Waikato District Health Board is offering pregnant Maori mums gift vouchers to quit smoking. If you are up to 28 weeks pregnant, smoke and are Maori or Pasifika, Waikato District Health Board (DHB) may have up to $250 worth of gift vouchers to give you.
The offer is part of the Hapu Mama incentive programme to encourage 30 pregnant mums in the Waikato to give up smoking. Dr Nina Scott, a public health doctor at Waikato District Health Board, says incentives recognise that strong support is needed to help women quit smoking during a time when they have a lot going on in their lives.
New Zealand’s high rate of smoking during pregnancy for Maori women is a public health emergency, says Dr Scott (photo). Dr Scott, who works with Waikato DHB’s Maori Health Service Te Puna Oranga, says the time has come to put in some serious effort to address maternal smoking.
“The impact of smoking on the mums and their unborn babies is very clear. However pregnancy can be a difficult time and it is easy to postpone quitting smoking until later. So rewards like recognition and a gift vouchers along the way really help keep the mums on track during those important months when the baby needs all the help it can get,” she says. Te Puna Oranga general manager Ditre Tamatea says that his unit works with a wide range of services to support Maori to quit smoking.
“The incentive programme is simply there to support women to give up smoking, and at the end of the day, rewards are nice to have but the greatest incentive will be to protect the health of the baby.” The gift vouchers are for things like groceries, petrol and The Warehouse, but cannot be used for cash, cigarettes or alcohol.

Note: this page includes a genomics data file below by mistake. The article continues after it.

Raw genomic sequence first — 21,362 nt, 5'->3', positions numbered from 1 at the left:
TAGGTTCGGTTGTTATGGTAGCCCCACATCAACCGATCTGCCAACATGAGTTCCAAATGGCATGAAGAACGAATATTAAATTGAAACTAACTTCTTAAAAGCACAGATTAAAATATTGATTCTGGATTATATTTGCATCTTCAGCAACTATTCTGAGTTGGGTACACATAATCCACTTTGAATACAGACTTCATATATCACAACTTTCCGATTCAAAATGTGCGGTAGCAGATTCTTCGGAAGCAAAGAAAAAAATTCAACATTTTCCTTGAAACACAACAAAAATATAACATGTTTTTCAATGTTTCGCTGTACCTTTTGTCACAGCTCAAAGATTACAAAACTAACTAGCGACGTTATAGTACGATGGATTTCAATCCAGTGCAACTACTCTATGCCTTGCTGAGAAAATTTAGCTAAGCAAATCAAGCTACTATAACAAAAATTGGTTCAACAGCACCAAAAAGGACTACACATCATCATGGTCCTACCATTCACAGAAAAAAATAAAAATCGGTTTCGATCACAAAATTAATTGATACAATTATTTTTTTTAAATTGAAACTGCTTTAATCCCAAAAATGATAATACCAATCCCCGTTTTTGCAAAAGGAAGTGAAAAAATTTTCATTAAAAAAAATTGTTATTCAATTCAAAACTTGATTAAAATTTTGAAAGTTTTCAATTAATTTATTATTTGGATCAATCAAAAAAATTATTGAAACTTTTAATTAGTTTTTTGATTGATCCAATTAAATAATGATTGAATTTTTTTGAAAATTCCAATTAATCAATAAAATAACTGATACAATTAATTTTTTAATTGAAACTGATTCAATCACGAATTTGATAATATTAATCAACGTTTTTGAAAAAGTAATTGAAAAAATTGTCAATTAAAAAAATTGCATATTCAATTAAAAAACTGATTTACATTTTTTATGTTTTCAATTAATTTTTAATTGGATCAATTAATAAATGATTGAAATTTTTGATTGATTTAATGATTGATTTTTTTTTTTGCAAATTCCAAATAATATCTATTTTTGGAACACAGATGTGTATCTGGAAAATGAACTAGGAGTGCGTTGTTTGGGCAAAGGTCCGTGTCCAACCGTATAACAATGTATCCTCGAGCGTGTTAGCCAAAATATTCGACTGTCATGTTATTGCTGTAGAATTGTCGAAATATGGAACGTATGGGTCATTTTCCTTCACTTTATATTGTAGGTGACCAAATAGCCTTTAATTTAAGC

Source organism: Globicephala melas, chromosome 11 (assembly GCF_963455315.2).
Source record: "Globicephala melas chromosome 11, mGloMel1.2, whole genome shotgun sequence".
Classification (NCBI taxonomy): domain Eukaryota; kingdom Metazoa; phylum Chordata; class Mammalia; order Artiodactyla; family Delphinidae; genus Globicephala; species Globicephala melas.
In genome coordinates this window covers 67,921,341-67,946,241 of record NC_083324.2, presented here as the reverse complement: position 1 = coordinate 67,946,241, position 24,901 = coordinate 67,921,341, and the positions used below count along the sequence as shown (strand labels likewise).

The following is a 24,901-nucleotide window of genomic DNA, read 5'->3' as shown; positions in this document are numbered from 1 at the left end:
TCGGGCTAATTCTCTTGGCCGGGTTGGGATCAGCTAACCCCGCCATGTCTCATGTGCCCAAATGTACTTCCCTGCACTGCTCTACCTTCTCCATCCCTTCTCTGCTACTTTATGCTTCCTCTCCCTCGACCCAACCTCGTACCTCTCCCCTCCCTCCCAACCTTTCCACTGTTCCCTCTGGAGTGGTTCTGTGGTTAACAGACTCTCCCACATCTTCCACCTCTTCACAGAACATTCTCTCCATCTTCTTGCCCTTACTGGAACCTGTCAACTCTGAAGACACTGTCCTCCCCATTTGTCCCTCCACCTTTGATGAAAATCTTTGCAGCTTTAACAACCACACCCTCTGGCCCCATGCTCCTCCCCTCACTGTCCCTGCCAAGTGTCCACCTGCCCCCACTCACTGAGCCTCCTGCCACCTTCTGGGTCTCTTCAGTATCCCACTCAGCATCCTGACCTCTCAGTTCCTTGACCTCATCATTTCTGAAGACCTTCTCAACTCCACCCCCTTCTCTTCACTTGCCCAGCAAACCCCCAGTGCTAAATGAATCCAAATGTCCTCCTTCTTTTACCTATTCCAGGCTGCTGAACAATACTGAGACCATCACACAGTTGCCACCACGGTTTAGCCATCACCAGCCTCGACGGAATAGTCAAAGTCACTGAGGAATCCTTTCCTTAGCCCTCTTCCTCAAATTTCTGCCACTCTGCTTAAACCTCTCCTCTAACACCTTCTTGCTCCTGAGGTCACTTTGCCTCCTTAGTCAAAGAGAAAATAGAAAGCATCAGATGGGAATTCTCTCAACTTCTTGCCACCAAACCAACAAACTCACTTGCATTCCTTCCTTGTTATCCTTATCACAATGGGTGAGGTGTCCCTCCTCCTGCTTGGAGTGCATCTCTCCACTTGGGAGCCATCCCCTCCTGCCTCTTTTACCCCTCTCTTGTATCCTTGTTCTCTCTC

The vouchers will be given at one, four, eight and 12 weeks after women stop smoking, to a total value of about $250. Each woman will also receive a pair of earrings especially designed and made for the “Hapu Mama’ initiative by local Maori artist Nicola Te Kiri. The women will also get face-to-face support from local smoking cessation services and free nicotine replacement therapy.
Smokefree status will be validated by a simple test that measures their carbon monoxide levels. Statistics show that if someone stays smokefree for 30 days they are five times more likely to stop for life. The high rate of maternal smoking is an area of focus for Waikato DHB’s Maternity Quality and Safety Programme, as smoking during pregnancy contributes to higher rates of miscarriage, low-birth weight babies, problems during childbirth, sudden infant death syndrome, asthma and glue ear, as well as the health risks for the mother.
Similar programmes are run successfully overseas, and Counties Manukau DHB started an incentive programme late last year, which has been very successful. The Waikato pilot programme is based on the Counties Manukau model and is focused on Maori and Pacific mothers because they have a much higher rate of maternal smoking than Pakeha women. “More than 50% of pregnant Maori women in the Waikato smoke compared to about 10% of pregnant Pakeha women,” Dr Scott says.
“A Smokefree pregnancy is one of the best ways to promote a healthy pregnancy and baby.” “We are putting out a call for pregnant Maori women (up to 28 weeks) across the Waikato to get in touch with us and discuss enrolling on the programme.”
That includes women living in Thames, Coromandel, Taumarunui, Te Kuiti, Kawhia, Raglan, Otorohanga, Tokoroa, Hamilton, Huntly, Ngaruawahia, and all the areas in between. Women who are Maori and within 28 weeks of pregnancy can text 021 762 579 or call 07 838 2569 to find out more.
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